Along Jalan Kuching there was a timing mat which the Boy’s ran wide of and didn’t cross. Despite the 5km run being untimed I told them to turn around and run back the way they had come and to make sure they run over the mat. This was obviously not necessary given that it was an untimed race. However, I felt that it was a worthwhile and additional lesson for both of them so that when they did run a timed event in the future they’d be aware of the importance of this and could minimise the risk of not registering a time.

Pleasingly both took this lesson onboard fully and even more encouragingly young Arun was doing a great job of not only self managing himself but of also being very attentive to Dash who, by now, he too had sensed was struggling more than he was.

I stepped back and allowed Arun to coach and encourage young Dash and when Dash’s stitch became too painful for him allowed them both to walk him up the remainder of the hill of Jalan Parliament whilst the pain of the stitch subsided.

We all stuck together on the descent down to the National Mosque but as we turned the corner with just under 1km to go young Arun who was by now chomping at the bit threw me a look that basically said “Please Coach, Please Coach”. I simply said “Go on then” and off he scampered while I again reassured Dash that so long as he stayed strong and kept breathing deeply he’d finish strongly too.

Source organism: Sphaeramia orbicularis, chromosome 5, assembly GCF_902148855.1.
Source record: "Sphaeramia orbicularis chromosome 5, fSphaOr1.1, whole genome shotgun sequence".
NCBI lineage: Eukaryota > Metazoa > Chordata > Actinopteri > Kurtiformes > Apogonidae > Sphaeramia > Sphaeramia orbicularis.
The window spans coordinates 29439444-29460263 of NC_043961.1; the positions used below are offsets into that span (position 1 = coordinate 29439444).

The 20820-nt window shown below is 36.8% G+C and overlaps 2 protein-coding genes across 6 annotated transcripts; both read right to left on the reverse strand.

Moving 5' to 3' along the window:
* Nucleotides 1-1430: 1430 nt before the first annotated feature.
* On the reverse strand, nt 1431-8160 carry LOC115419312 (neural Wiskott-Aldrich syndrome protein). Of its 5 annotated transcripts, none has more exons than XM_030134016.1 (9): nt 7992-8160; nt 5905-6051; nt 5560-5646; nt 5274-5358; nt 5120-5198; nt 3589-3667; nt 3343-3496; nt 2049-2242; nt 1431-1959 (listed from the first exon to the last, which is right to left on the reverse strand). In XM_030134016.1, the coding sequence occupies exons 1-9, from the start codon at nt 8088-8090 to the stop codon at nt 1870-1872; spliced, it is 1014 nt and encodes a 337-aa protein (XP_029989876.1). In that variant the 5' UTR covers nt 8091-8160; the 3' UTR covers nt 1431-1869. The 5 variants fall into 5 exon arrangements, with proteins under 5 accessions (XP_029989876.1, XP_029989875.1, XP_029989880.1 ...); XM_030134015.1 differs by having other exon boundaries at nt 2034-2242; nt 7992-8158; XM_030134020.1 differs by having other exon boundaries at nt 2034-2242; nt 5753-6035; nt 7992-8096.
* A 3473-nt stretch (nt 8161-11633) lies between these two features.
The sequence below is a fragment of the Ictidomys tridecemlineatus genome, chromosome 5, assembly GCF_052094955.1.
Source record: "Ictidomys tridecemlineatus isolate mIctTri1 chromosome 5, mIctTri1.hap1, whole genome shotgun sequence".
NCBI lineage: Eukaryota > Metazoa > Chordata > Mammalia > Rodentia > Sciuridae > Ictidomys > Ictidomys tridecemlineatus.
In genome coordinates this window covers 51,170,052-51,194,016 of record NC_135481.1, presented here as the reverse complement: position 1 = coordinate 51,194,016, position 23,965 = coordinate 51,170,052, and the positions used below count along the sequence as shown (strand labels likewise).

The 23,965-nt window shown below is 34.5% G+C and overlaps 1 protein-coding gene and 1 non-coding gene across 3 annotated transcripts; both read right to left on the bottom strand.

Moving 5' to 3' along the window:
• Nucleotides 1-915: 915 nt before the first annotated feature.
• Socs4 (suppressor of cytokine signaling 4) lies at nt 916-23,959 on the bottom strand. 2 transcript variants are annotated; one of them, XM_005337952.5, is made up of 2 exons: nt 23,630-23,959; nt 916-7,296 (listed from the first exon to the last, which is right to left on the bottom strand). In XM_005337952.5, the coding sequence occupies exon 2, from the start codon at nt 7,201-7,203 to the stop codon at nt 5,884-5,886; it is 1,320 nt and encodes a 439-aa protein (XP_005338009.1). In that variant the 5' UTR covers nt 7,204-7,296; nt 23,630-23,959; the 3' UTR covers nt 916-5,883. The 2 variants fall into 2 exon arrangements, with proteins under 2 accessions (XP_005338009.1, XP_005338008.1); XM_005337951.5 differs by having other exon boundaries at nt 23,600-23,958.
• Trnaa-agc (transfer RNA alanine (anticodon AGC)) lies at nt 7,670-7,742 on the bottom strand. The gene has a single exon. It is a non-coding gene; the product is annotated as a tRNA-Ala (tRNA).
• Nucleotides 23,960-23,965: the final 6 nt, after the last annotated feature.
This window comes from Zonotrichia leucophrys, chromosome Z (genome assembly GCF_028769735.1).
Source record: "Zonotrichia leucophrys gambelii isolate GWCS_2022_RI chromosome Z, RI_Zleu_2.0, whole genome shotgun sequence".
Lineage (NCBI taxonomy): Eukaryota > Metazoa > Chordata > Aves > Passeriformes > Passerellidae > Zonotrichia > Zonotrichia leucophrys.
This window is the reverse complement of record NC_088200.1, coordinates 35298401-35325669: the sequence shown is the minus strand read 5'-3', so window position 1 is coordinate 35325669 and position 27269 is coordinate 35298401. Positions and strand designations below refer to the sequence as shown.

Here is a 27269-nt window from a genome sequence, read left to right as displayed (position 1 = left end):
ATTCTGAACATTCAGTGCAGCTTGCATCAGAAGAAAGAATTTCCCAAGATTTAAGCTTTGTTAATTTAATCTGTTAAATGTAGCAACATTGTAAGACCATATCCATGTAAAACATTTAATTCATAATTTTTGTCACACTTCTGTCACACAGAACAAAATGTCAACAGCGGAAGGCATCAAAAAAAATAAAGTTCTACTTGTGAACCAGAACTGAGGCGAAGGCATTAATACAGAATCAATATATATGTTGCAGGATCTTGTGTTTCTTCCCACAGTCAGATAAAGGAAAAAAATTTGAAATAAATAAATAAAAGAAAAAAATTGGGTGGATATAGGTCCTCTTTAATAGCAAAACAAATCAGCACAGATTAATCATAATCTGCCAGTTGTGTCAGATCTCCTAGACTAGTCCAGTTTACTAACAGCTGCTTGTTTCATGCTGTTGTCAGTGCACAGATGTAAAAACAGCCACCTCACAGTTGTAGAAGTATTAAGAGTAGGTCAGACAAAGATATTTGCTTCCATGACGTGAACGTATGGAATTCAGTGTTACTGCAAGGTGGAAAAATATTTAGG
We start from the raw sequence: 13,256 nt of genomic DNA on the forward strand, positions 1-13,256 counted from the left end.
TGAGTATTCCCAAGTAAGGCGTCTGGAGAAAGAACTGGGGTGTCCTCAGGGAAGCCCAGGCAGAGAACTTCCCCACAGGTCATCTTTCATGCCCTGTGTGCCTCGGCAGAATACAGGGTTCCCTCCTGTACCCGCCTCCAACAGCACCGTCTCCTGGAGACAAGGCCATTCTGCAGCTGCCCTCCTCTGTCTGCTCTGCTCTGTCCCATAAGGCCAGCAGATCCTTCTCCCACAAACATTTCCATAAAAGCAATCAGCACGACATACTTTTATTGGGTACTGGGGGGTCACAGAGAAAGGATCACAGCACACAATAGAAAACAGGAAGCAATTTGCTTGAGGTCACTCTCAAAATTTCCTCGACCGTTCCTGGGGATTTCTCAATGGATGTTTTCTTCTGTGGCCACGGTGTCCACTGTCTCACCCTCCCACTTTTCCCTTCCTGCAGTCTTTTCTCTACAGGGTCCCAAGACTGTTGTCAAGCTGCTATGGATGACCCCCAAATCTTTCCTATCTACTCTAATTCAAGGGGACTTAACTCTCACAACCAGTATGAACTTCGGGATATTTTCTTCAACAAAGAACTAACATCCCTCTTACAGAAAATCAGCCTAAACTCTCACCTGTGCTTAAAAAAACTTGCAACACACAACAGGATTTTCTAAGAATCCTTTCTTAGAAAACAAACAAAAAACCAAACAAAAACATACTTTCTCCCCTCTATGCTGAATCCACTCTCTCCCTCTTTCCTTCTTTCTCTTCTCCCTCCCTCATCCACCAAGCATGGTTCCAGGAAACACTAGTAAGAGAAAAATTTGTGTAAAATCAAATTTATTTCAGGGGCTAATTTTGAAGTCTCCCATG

Sure enough he did just that and we were probably 20 metres or so at the finish line behind Arun with them both running just over 28 minutes for their 5km which is very respectable. Arun could and will go significantly faster than this next time he runs of that I’m sure and so will Dash now that he’s got this run under his belt and started to understand the importance of relaxing and breathing whilst he runs.

Special thanks to Prem, Mee Leng & Elgy the founders of Care 2 Run and to Phooi Ee (aka Phebe) and Denise the Secretariat & Leadership Team for setting this most rewarding experience up for us all. As well as a final and sincere salute to acknowledge the generosity and sincerity of the Standard Chartered Foundation team and Corporate Affairs Office of Standard Chartered who have restored some of my faith in the fact that Banking does still have a sense of community despite the commercial pressures put on it today.

Most importtantly, thanks to Parthivan, Brendan, Arun & Dash for letting me run with you all. It was not only hugely rewarding for me it was a privilege and pleasure helping you to be the best you could be and I look forward to running with you again soon.

The Big Family of Care2Run
Over n Out for now

The TriHard Rustman